I first heard the term “war for talent” back in 2005. At the time, I was working as a corporate recruiter for a global supply chain and logistics organization. Previously, my main method to source talent was to simply place an advertisement in the local newspaper and respond to the applicants. Until I heard the phrase “war for talent,” leveraging the internet, networking events, meet-up groups, or any other creative sources was completely foreign to me.
After doing some research, I learned this phrase was originally coined by McKinsey & Company in 1997. At the beginning of my career, it was hard for me to recognize its profound truth; being raised by baby boomer parents, I related to the adage, “you are lucky if you even have a job.” This expression is not all false either: those of us who are happily employed are lucky to have jobs. I say “happily employed” because that showcases that we are employed by an organization that not only meets our basic needs, but goes beyond the basic to help us feel fulfilled in our careers by providing interesting, thought-provoking work and fantastic cultures where there is open communication, enabling employees to feel seen and heard.
In an article written in Cybercrime Magazine in 2016, Editor-in-Chief Steve Morgan stated that the cybersecurity unemployment rate dropped to zero percent. Today, we are living in a below-zero unemployment climate within cybersecurity professionals, and there are MILLIONS, YES MILLIONS of unfilled cybersecurity jobs. Cybersecurity Ventures predicts 3.5 million unfilled cyber jobs by 2021. To put it another way, there are more jobs than there are people. The phrase “war for talent” has never hit me harder than it has in the past two years of being in the director of talent acquisition role for The Crypsis Group.
In such a climate (and let’s face it, any climate), employees want more from their employers than just having a job, and in an industry like cybersecurity with such low unemployment statistics, they can certainly pick and choose. One study highlights the importance of company reputation:
“A 2015 study found that 75 percent of job seekers consider the employer’s brand and reputation before even applying for a position. With the existence of forums like Glassdoor, where employees, former employees and applicants are all given a podium to express opinion, it’s important that you are making an active effort to engage them.”
So, you may be asking, in such a competitive climate, what do you do? Well, the simple answer is, you layer up and make your employees a part of your story and a meaningful part of your growth. You offer a rich culture that goes beyond compensation.
That is exactly what we did . . . and the outcome, phenomenal! It was not a silver bullet, or a one-size-fits-all approach. We really started with a vision and the end in mind. As an organization, we have aggressive growth targets to meet market demand for our services, and to get there, we need the best, baddest, and most talented folks in the industry. We needed a compelling culture. One that, for a consulting organization, could be bleeding edge in terms of work-life balance, providing an open communication loop of ideas, and creating a committee that is dedicated to taking employee feedback and providing improvements for the betterment of our people.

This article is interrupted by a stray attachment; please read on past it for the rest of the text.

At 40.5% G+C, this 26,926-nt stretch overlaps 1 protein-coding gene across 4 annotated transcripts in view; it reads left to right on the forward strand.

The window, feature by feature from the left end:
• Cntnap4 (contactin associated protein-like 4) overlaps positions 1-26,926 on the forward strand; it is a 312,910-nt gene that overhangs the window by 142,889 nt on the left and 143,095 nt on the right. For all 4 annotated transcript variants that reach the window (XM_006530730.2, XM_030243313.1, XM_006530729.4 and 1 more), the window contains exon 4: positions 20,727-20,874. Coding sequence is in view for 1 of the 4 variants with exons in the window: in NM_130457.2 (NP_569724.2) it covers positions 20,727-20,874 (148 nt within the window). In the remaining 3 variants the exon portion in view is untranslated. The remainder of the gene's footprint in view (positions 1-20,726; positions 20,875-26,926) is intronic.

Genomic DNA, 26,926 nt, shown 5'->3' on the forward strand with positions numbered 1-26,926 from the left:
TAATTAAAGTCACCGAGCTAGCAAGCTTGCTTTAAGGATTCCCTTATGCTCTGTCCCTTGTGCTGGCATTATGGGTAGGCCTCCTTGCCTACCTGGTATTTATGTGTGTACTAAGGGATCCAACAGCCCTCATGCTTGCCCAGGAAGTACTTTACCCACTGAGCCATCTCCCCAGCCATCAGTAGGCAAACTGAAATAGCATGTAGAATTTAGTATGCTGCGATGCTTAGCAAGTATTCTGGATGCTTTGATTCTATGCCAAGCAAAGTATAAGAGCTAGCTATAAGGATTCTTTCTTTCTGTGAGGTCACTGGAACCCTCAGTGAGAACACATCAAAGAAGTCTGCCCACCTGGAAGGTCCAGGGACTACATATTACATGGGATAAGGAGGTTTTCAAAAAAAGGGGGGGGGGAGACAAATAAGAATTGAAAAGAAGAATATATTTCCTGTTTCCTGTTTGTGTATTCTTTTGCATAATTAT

To achieve this, we first started implementing incentives and talking to our current team, which was small at that time. We wanted them to help write the story of our growth and evolution, from start-up to seasoned and trusted advisory professional services and consulting firm. We also know that good people know other good people. We started asking who they knew in the industry and who they would want to build an organization with, and we wanted to incentivize them above the industry average through our employee referral program.
Referrals have been shown to reduce the time to fill a role within an organization by 50%; and referred employees are 23% less likely to quit than other sources of hires.
As we opened this dialogue with our employees, we learned why they chose Crypsis and why they decided to stay. . . then we kept talking. We started sharing this information with the most senior levels in the organization. We shared real-time feedback on anything from remote work options, upgrading our benefits package, revamping everything from bonus structures to the types of goldfish or coffee we had in our breakrooms.
Today, the leadership team hosts weekly collaboration sessions every Friday, where they unpack and wrestle with a new topic within cybersecurity where everyone’s voice can be heard. They encourage our employees to write white papers and participate in industry conferences and events to help with their own personal and professional development.
Our organization has become the voice of ALL, not just a few, which has become a distinct value proposition and one that isn’t all fluff but is actualized in our daily culture and lives within our organization.
As we enter 2020, I no longer believe the term “a war for talent” was a dramatic expression for describing the difficulty in recruiting the best talent into an organization. Eighteen years into my career, I realize this is real; this is our cybersecurity reality. However, it is one that I know we can persevere through together, because every employee in our organization participates in sharing our story and the culture of value. Every person is valued at any tenure point in their career. And, unquestionably, the service we provide our clients is highly valuable, the work rewarding. We not only encourage our team to share, we provide a platform to facilitate their voices to preserve the culture we have created—one that is incredibly unique, coveted and truly special to our teams.